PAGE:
Debian Linux: Setting the timezone and synchronizing time with NTP

Debian LogoI have previously written about setting the time and timezone in CentOS. Setting the timezone is much easier in Debian.

Setting the timezone

First take a look at your current time and date by running:


It should display something like this:

Sat Feb  9 03:00:29 PKT 2013

To change the timezone just run the following as root and you’ll be able to pick out your timezone from a list:

dpkg-reconfigure tzdata
Timezone reconfigure on Debian

Set timezone on Debian

Synchronizing time with an NTP server

Network Time Protocol is a standard for synchronizing time across computer networks. You can use it to synchronize your computer’s time with exceptionally accurate time keeping devices like atomic clocks.

To synchronize time with an NTP server you have to install ntpdate:

apt-get install ntpdate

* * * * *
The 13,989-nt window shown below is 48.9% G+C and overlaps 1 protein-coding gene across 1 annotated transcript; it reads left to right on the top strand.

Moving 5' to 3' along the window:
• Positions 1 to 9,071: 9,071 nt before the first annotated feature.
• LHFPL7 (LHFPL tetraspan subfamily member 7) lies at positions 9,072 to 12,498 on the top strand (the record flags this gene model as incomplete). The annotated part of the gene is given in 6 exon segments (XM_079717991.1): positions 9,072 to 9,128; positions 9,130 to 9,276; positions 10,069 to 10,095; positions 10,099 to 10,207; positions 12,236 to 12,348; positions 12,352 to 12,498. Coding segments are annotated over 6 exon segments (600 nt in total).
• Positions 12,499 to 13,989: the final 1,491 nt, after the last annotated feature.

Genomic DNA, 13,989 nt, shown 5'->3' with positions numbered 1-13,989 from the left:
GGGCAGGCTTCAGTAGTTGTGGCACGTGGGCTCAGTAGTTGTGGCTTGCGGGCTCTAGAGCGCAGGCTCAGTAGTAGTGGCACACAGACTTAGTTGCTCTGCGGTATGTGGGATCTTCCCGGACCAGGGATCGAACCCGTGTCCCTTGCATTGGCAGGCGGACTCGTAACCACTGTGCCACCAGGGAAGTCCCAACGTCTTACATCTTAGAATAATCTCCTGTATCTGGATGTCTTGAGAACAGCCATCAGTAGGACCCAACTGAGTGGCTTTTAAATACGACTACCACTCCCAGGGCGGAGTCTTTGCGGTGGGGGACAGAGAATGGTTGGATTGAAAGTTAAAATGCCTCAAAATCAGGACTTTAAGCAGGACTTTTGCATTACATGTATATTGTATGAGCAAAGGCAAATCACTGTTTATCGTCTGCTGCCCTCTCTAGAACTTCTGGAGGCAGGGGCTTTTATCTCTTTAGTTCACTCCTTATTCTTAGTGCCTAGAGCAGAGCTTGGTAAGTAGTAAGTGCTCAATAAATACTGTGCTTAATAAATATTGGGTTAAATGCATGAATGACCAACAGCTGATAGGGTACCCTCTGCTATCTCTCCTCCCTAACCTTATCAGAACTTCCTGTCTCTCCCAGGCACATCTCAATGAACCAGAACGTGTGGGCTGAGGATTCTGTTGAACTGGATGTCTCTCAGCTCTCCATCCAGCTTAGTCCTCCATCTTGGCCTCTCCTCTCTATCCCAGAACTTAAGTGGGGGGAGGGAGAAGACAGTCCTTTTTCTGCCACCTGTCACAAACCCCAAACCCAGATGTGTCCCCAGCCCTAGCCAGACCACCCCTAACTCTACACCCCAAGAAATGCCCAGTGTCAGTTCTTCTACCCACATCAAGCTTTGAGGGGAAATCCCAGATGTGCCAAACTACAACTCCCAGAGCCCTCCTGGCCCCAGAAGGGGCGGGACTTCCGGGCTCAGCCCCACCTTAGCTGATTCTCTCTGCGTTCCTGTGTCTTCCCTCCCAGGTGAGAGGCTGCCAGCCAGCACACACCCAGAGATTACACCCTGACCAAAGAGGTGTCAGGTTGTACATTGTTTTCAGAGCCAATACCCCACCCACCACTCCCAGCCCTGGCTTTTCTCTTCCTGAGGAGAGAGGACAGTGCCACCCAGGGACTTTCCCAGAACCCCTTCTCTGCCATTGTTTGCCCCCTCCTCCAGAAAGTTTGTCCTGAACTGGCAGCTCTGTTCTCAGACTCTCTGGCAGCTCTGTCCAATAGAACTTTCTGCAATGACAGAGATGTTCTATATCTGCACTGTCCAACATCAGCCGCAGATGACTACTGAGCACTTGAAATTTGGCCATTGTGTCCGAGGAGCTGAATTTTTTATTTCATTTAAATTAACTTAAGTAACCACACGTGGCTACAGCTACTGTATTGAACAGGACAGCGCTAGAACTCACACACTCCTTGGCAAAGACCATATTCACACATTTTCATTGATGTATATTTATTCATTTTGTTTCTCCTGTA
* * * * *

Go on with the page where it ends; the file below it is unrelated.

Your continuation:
And then just run it like so:


There are a number of NTP servers around the world. You can find a full list on

To make the changes stick you need to set the hardware clock on your system too:

hwclock --systohc

ntp daemon

To ensure that your server’s clock is always accurate you can install the ntp daemon:

apt-get install ntp

That’s all you have to do! By default the ntp service is run after installation and also set to run at boot up.

3 thoughts on “Debian Linux: Setting the timezone and synchronizing time with NTP

    • This is what I get in wheezy when I run tzconfig:

      WARNING: the tzconfig command is deprecated, please use:
      dpkg-reconfigure tzdata

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